Question Regarding Functional implementation of ZIP


#1

While going thru the “Impossible For A Beginner To Read” book titled ‘Functional Programming In Scala’ by Paul Chiusano and Rúnar Bjarnason
Published by Manning Publications, 2014, I came across this interesting implementation of the “zipAll” function. This one I really find hard to completely understand due to the use of the ‘->’ symbol. Is there a Scala Guru in here that has the time to describe in English how this implementation is working. I can “sort of” understand most of it but I cannot find any explanation of the use of the ‘->’ in the implementation, though thru tracing the code it is sort of apparent. Just wondering if someone can describe its usage here to help enlighten us beginners a little as to its usage. I will post the code below but first need to explain a few things for those that have not attempted to read that book. The author creates an implementation of a Stream object that is used in the implementation of zipAll. So you can take that for granted; Also, Cons is used to construct Streams.

now here is the implementation of zipAll:

 def zipAll[B](s2: Stream[B]): Stream[(Option[A], Option[B])] =
    zipWithAll(s2)((_, _))

  def zipWithAll[B, C](s2: Stream[B])(f: (Option[A], Option[B]) => C): Stream[C] =
    Stream.unfold((this, s2)) {
      case (Empty, Empty)               => None
      case (Cons(h, t), Empty)          => Some(f(Some(h()), Option.empty[B]) -> (t(), empty[B]))
      case (Empty, Cons(h, t))          => Some(f(Option.empty[A], Some(h())) -> (empty[A] -> t()))
      case (Cons(h1, t1), Cons(h2, t2)) => Some(f(Some(h1()), Some(h2())) -> (t1() -> t2()))
    }

My main question is regarding the use of the -> in the code above.


#2

Honestly, this is another case of “you probably shouldn’t be reading this book yet, because you’re still learning the basics”.

-> is a simple operator, built into the standard library, which builds Tuple2s; it is essentially synonymous with a comma. It is typically used in Maps and stuff like that – it’s the Scala-idiomatic way of making up key/value pairs. So:

  a -> b

means precisely the same thing as:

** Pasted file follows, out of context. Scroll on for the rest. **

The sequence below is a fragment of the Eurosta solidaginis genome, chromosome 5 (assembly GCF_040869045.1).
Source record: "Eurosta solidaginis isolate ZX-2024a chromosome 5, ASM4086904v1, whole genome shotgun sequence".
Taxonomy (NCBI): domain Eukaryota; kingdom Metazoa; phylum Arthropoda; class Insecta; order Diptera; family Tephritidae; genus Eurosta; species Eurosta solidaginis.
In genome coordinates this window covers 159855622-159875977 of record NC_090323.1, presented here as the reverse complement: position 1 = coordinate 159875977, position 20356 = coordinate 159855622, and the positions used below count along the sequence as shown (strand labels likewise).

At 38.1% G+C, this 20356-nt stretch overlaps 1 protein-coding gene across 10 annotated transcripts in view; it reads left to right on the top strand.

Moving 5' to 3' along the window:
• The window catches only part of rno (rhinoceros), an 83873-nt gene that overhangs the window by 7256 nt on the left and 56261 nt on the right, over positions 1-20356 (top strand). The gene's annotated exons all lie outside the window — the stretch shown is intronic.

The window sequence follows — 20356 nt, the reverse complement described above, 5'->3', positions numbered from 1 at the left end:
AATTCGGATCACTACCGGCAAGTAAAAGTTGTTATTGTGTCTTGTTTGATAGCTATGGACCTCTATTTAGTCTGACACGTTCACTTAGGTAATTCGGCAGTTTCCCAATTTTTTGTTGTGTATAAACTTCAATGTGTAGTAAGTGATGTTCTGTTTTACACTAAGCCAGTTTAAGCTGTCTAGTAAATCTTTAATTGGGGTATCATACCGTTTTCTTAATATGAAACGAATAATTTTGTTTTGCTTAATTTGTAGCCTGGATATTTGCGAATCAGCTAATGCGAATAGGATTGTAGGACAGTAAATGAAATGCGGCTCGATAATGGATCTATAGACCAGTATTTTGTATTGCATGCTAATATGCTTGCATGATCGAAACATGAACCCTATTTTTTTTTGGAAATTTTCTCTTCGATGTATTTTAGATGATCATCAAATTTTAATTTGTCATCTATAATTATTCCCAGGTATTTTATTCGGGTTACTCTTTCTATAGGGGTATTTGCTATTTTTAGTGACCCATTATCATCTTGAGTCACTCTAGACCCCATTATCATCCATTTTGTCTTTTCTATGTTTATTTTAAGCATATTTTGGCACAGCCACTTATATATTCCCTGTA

(a, b)

but is usually used to signify a key/value relationship. It’s almost universally used in Map literals, such as:

  val myMap = Map(1 -> "a", 2 -> "b", 3 -> "c")

It’s basically there to make such things more readable.

As to how they’re intending it in the book, I dunno, but that’s what the operator is. It’s just a common bit of syntax sugar in the libraries…


#3

Not directly related to your question, but might be an useful resource:
https://scalabridge.gitbooks.io/curriculum/content/resources.html

This sorts the resources (books, blogs, and tools, etc) by learning levels. Enjoy learning Scala.


#4

Oh I should have mentioned that. I am aware of how maps work in Scala using that symbol. But the usage here is something a little different than the map usage; This usage appears to magically generating a tuple that is the result of the case expression. Sort of interesting to say the least.


#5

oh yes, I am aware of that: hehe


#6

thanks for the information.


#7

I think I understand what is going on in the zip function now. That use of -> threw me for a little loop but your explanation pointed me in the right direction. However , I am curious as to why the author didn’t just use a “tuple” like he had been doing in the previous examples in Chapter 5. I will investigate further now that I know it is relatively simple semantically speaking. The object is to create a tuple. But there probably is some real reason that the author used a -> instead of ( something, something).


#8

Yes you are 100% correct. The following two sections of code produce identical results:

 def zipAll2[B](s2: Stream[B]): Stream[(Option[A], Option[B])] =
    zipWithAll(s2)((_, _))
    
  def zipAll[B](s2: Stream[B]): Stream[(Option[A], Option[B])] =
    zipWithAll2(s2)((_, _))

  def zipWithAll2[B, C](s2: Stream[B])(f: (Option[A], Option[B]) => C): Stream[C] =
    Stream.unfold((this, s2)) {
      case (Empty, Empty)               => None
      case (Cons(h, t), Empty)          => Some(f(Some(h()), Option.empty[B]) -> (t(), empty[B]))
      case (Empty, Cons(h, t))          => Some(f(Option.empty[A], Some(h())) -> (empty[A] -> t()))
      case (Cons(h1, t1), Cons(h2, t2)) => Some(f(Some(h1()), Some(h2())) -> (t1() -> t2()))
    }
    def zipWithAll[B, C](s2: Stream[B])(f: (Option[A], Option[B]) => C): Stream[C] =
    Stream.unfold((this, s2)) {
      case (Empty, Empty)               => None
      case (Cons(h, t), Empty)          => Some(f(Some(h()), Option.empty[B]) , (t(), empty[B]))
      case (Empty, Cons(h, t))          => Some(f(Option.empty[A], Some(h())) , (empty[A] , t()))
      case (Cons(h1, t1), Cons(h2, t2)) => Some(f(Some(h1()), Some(h2())) , (t1() , t2()))
    }

driver code:
    val list = cons(1, Stream(1, 2, 3, 4))
    val list2 = cons(5, Stream(6, 7, 8))
    println(list.zipAll2[Int](list2) toList)
    println(list.zipAll[Int](list2) toList)

output:
List((Some(1),Some(5)), (Some(1),Some(6)), (Some(2),Some(7)), (Some(3),Some(8)), (Some(4),None))

List((Some(1),Some(5)), (Some(1),Some(6)), (Some(2),Some(7)), (Some(3),Some(8)), (Some(4),None))

#9

I don’t know the authors’ intentions, but I’d guess -> is used for
readability, since it reduces the number of parens needed. I usually choose

Some(a -> b)

instead of

Some((a, b))

FWIW.


#10

Perhaps that is the reason. The author usually explains little things like that but this time he forgot to explain to the beginners that happen to be reading the book :slight_smile:


#11

I really need to make a PR with my textbooks on the Scala Bridge page.